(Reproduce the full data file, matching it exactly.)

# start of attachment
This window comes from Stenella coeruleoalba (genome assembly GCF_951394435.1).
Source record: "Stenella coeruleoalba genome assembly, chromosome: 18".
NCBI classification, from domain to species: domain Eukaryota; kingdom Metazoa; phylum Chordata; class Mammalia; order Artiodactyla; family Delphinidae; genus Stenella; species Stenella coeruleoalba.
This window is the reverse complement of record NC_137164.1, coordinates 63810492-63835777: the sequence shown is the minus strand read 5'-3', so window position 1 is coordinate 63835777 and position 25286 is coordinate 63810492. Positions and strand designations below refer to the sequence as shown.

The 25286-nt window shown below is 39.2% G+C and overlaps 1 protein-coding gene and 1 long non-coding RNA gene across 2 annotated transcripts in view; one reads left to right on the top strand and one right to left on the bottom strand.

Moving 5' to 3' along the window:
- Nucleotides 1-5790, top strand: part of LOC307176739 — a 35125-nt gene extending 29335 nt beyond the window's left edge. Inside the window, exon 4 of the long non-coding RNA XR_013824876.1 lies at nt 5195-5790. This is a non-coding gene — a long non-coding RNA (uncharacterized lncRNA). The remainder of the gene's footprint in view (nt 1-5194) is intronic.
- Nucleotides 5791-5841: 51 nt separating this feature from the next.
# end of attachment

This window comes from Stenella coeruleoalba (genome assembly GCF_951394435.1).
Source record: "Stenella coeruleoalba genome assembly, chromosome: 18".
NCBI classification, from domain to species: domain Eukaryota; kingdom Metazoa; phylum Chordata; class Mammalia; order Artiodactyla; family Delphinidae; genus Stenella; species Stenella coeruleoalba.
This window is the reverse complement of record NC_137164.1, coordinates 63810492-63835777: the sequence shown is the minus strand read 5'-3', so window position 1 is coordinate 63835777 and position 25286 is coordinate 63810492. Positions and strand designations below refer to the sequence as shown.

The 25286-nt window shown below is 39.2% G+C and overlaps 1 protein-coding gene and 1 long non-coding RNA gene across 2 annotated transcripts in view; one reads left to right on the top strand and one right to left on the bottom strand.

Moving 5' to 3' along the window:
- Nucleotides 1-5790, top strand: part of LOC307176739 — a 35125-nt gene extending 29335 nt beyond the window's left edge. Inside the window, exon 4 of the long non-coding RNA XR_013824876.1 lies at nt 5195-5790. This is a non-coding gene — a long non-coding RNA (uncharacterized lncRNA). The remainder of the gene's footprint in view (nt 1-5194) is intronic.
- Nucleotides 5791-5841: 51 nt separating this feature from the next.